I am reading Parachute Infantry, the World War II memoir of David Webster, a member of E Company of the 506th Regiment of the 101st Airborne Division -- better known as Easy Company of the book and TV show Band of Brothers. In his book, Webster describes an abandoned German machine-gun nest:
- "Filthy as ever, the Germans had left behind them piles of ordure and a rank body odor that seemed appropriate to their long, oily hair and sweaty uniforms of cheap wool."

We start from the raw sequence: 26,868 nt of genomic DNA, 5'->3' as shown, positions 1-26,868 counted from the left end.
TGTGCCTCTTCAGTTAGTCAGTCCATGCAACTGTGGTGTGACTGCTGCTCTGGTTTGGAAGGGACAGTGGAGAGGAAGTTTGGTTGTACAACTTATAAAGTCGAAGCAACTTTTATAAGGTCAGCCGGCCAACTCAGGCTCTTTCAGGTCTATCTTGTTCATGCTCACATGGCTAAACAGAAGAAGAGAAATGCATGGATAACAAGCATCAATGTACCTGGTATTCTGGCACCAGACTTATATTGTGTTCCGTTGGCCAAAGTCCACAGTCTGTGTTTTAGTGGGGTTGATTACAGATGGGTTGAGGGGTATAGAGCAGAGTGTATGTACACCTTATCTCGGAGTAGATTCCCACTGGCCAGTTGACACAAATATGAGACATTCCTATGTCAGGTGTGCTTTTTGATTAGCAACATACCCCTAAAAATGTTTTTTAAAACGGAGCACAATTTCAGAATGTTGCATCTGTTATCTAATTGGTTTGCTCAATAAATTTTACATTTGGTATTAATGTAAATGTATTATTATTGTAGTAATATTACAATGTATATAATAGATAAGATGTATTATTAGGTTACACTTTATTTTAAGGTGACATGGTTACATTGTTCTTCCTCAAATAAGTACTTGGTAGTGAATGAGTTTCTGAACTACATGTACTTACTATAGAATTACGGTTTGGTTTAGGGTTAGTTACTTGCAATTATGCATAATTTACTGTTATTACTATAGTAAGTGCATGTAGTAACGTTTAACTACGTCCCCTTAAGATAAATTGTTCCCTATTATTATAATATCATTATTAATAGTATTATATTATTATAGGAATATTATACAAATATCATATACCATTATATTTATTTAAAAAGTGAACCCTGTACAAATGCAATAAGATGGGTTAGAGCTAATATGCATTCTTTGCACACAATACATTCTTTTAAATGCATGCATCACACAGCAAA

I guessed what ordure was, and I was right. I'll let the American Heritage Dictionary define it clinically:
- 1. Excrement; dung.
- 2. Something morally offensive; filth.
AHD says ordure is from "Middle English, from Old French, from ord, meaning filthy, from the Latin horridus, meaning frightful, from horrēre, meaning to shudder."
The OED's etymology differs slightly, and is more expansive, saying it is among many spellings in Anglo-Norman: "Anglo-Norman ordure, ordeure, ordore, ordeur, ordour, ordur and Middle French ordure, all meaning filth, dirt, moral defilement, excrement."
(Warning, contains language: Webster was a Harvard man, hence the fancy words for shit. But he doesn't shy away from obscenity of his book, with more fucks than I've see in most WWII memoirs.)